Soar High, Dig Deep

Last Sunday, Rev. Eric Henderson urged us not to be content with “just hopping around” in our faith, but instead to soar like the birds as we realize the incredible possibilities of a life of discipleship. In response to Rev. Eric’s message, we soared together in praise as we joined our voices in a spirited hymn sing.

This Sunday, June 20 at 9:45am, longtime village resident, composer, and Christian folk rock musician Rev. Dr. Ed Deyton will urge us to “Dig Deep” in a thoughtful excavation of our assumptions, perspectives, and traditions.

Over the past several weeks, we have been introducing ways to help children more meaningfully participate in worship. At every service, we provide a Bulletin for Young People designed to help children participants pray and follow along with our service. We have also set aside an area of the worship space for families to sit more comfortably. Starting this Sunday, children will be able to sit with a puppet companion to accompany them throughout the worship service.

The Tabernacle is open to community members of all ages. This is a sacred space for all seekers of truth and people of faith.


  1. This week I have been inspired by several presentations open to the public during the Craigville Colloquy. If I were to summarize the most valuable insight, I would say, “The theological emergency that global climate change poses to Christians, and to the institutional church, requires that we move from a call [vocation] of individual, personal salvation, to one of communal, or community-centered salvation.”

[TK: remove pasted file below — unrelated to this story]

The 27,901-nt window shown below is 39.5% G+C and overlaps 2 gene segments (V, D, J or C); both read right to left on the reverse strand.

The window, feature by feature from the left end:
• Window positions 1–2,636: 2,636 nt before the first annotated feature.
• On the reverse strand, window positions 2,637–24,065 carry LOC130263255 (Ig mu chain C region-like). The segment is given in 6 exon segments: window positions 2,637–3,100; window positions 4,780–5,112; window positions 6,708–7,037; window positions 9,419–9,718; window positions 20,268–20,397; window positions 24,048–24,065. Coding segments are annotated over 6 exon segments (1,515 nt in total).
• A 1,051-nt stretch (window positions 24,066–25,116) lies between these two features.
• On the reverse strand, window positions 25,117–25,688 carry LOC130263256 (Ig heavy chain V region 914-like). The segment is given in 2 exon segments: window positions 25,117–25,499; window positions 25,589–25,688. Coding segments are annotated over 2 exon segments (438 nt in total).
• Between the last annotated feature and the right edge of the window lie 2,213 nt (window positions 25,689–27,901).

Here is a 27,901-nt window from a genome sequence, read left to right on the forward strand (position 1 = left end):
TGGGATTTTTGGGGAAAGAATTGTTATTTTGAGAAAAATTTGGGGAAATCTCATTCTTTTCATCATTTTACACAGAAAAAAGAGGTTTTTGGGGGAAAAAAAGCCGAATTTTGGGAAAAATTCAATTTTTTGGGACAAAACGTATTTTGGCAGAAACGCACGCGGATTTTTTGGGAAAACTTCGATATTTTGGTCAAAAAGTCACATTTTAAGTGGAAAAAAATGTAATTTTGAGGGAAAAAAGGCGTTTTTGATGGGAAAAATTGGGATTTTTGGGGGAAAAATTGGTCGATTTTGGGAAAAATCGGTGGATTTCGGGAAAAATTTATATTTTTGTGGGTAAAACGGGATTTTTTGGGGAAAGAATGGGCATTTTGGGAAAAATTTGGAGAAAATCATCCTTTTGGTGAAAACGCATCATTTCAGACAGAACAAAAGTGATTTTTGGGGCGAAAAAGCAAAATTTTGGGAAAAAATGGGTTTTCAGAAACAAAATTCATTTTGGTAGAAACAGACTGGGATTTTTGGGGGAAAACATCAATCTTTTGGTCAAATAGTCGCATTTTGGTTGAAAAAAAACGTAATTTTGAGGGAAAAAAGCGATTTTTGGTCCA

I agree. I was blessed to have spent a summer studying theology with Walter Brueggemann and Gustavo Gutierrez at Boston College, and they continually stressed that it is through relationships that we are healed, redeemed, and saved. But–saved from what? For what?

    Scott Peck wrote, “In ad through community lies the salvation of the world.” My understanding of this is that by “true community” he meant the Holy Spirit of Christ at work in relationships in this world.

    After all, we pray “Our Father…” not “Omigod OMG].” This implies a communal identity.

  2. Edward Dunar

    Thank you for the reflections, Steve! The climate change crisis reminds us how deeply we’re connected, both with one another and with God’s creation.

    This season at the Tabernacle so far, we’ve heard messages about trusting God, being firm in our commitments, and embracing our faith with boldness and courage. As we move forward, we’ll be discerning how we can bring these messages to bear on the theological emergency of climate change.

    Together, let’s be bold in doing everything we can to “treasure God’s creation” with perseverance and wisdom.

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